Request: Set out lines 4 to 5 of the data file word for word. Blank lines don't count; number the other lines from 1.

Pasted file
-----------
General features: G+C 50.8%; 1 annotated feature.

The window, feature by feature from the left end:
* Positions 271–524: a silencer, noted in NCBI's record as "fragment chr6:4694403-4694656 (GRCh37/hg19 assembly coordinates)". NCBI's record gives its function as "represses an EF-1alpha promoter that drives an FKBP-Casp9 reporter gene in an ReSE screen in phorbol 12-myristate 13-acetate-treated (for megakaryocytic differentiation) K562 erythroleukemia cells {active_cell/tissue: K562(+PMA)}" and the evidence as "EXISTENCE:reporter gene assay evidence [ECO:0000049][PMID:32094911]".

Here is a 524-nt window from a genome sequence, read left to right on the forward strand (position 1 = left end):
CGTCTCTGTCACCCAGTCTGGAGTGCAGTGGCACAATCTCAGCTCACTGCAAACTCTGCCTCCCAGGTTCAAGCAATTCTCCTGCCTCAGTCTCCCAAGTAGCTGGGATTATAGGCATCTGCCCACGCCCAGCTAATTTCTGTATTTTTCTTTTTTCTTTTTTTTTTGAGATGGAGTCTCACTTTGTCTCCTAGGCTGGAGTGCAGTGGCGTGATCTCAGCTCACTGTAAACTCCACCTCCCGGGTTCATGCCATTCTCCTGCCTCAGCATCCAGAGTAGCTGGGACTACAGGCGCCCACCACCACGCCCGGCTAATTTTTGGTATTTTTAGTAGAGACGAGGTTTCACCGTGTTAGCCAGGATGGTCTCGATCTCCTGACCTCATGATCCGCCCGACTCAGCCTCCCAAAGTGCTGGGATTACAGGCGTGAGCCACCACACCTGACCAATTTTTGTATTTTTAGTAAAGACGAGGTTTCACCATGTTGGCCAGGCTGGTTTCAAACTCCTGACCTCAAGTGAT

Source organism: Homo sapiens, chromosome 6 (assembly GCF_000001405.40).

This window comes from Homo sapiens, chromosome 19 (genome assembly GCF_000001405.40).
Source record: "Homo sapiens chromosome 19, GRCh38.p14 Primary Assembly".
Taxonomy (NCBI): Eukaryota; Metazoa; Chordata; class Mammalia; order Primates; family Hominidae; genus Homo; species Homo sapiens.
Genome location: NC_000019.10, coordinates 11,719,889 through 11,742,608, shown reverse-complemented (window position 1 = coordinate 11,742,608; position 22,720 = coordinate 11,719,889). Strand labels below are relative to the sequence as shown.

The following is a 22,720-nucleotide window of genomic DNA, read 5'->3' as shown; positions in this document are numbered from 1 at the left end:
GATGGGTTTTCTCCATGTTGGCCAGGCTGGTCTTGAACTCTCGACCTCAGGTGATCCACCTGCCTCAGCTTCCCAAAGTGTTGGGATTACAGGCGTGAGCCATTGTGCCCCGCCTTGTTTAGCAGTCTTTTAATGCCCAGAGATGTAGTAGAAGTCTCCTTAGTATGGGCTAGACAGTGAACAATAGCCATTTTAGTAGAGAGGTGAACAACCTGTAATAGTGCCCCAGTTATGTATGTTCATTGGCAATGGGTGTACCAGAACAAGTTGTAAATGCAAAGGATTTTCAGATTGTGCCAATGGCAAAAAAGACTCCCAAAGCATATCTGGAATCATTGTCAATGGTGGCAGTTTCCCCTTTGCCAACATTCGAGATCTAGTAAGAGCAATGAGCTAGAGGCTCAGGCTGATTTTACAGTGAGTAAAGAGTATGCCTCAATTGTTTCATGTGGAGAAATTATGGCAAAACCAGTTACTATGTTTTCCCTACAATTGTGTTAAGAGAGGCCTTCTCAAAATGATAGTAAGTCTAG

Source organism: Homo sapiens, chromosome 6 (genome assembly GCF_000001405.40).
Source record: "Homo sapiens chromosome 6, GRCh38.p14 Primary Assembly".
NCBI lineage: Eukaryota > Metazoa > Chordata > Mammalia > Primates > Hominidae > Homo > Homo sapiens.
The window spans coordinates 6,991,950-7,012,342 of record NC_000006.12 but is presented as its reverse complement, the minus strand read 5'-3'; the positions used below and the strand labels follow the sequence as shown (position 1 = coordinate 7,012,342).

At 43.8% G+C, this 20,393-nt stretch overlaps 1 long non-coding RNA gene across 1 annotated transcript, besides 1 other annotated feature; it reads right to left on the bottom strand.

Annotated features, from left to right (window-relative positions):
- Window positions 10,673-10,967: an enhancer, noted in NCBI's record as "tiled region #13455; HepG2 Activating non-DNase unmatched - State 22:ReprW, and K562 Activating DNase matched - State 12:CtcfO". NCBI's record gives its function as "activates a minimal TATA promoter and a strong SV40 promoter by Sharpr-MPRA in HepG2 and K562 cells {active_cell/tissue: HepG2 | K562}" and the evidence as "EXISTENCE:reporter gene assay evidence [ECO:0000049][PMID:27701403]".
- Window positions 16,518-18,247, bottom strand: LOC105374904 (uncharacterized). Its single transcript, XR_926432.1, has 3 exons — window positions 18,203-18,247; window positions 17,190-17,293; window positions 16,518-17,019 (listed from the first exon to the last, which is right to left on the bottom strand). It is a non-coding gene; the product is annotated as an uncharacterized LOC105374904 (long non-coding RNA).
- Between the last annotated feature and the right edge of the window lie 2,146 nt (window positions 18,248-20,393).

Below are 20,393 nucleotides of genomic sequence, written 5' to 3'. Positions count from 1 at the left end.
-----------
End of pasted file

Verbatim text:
Here is a 524-nt window from a genome sequence, read left to right on the forward strand (position 1 = left end):
CGTCTCTGTCACCCAGTCTGGAGTGCAGTGGCACAATCTCAGCTCACTGCAAACTCTGCCTCCCAGGTTCAAGCAATTCTCCTGCCTCAGTCTCCCAAGTAGCTGGGATTATAGGCATCTGCCCACGCCCAGCTAATTTCTGTATTTTTCTTTTTTCTTTTTTTTTTGAGATGGAGTCTCACTTTGTCTCCTAGGCTGGAGTGCAGTGGCGTGATCTCAGCTCACTGTAAACTCCACCTCCCGGGTTCATGCCATTCTCCTGCCTCAGCATCCAGAGTAGCTGGGACTACAGGCGCCCACCACCACGCCCGGCTAATTTTTGGTATTTTTAGTAGAGACGAGGTTTCACCGTGTTAGCCAGGATGGTCTCGATCTCCTGACCTCATGATCCGCCCGACTCAGCCTCCCAAAGTGCTGGGATTACAGGCGTGAGCCACCACACCTGACCAATTTTTGTATTTTTAGTAAAGACGAGGTTTCACCATGTTGGCCAGGCTGGTTTCAAACTCCTGACCTCAAGTGAT